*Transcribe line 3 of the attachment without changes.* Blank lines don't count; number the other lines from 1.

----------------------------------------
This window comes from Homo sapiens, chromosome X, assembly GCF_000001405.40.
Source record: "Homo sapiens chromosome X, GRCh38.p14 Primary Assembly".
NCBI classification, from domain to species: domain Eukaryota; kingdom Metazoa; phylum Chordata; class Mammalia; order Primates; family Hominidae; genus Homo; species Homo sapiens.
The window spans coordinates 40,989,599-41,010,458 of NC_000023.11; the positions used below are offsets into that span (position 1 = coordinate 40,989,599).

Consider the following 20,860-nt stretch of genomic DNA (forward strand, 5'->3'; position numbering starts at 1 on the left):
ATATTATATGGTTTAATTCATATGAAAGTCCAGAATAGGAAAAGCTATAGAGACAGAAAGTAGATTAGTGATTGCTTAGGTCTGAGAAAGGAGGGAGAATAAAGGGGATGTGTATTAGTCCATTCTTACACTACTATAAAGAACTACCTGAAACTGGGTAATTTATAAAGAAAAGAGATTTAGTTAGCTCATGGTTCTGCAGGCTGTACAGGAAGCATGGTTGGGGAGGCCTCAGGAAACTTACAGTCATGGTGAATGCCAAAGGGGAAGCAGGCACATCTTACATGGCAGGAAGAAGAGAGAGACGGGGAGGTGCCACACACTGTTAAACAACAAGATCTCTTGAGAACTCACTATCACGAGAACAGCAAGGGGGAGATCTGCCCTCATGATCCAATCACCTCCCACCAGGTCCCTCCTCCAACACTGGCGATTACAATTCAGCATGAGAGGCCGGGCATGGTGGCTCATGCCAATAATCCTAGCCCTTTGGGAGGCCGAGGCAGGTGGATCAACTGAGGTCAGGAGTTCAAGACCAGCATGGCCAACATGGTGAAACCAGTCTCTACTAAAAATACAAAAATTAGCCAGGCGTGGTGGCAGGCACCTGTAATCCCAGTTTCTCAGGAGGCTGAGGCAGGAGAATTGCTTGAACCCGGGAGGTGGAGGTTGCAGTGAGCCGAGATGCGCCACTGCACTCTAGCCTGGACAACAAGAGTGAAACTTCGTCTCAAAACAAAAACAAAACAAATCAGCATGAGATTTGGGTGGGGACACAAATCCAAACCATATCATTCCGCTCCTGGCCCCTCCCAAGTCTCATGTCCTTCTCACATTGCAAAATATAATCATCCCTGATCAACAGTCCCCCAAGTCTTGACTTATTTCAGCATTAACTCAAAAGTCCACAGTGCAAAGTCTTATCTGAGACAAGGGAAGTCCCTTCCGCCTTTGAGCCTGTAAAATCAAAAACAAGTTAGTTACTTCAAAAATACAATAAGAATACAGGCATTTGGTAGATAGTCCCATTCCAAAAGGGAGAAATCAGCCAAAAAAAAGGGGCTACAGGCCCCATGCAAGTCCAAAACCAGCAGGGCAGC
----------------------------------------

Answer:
NCBI classification, from domain to species: domain Eukaryota; kingdom Metazoa; phylum Chordata; class Mammalia; order Primates; family Hominidae; genus Homo; species Homo sapiens.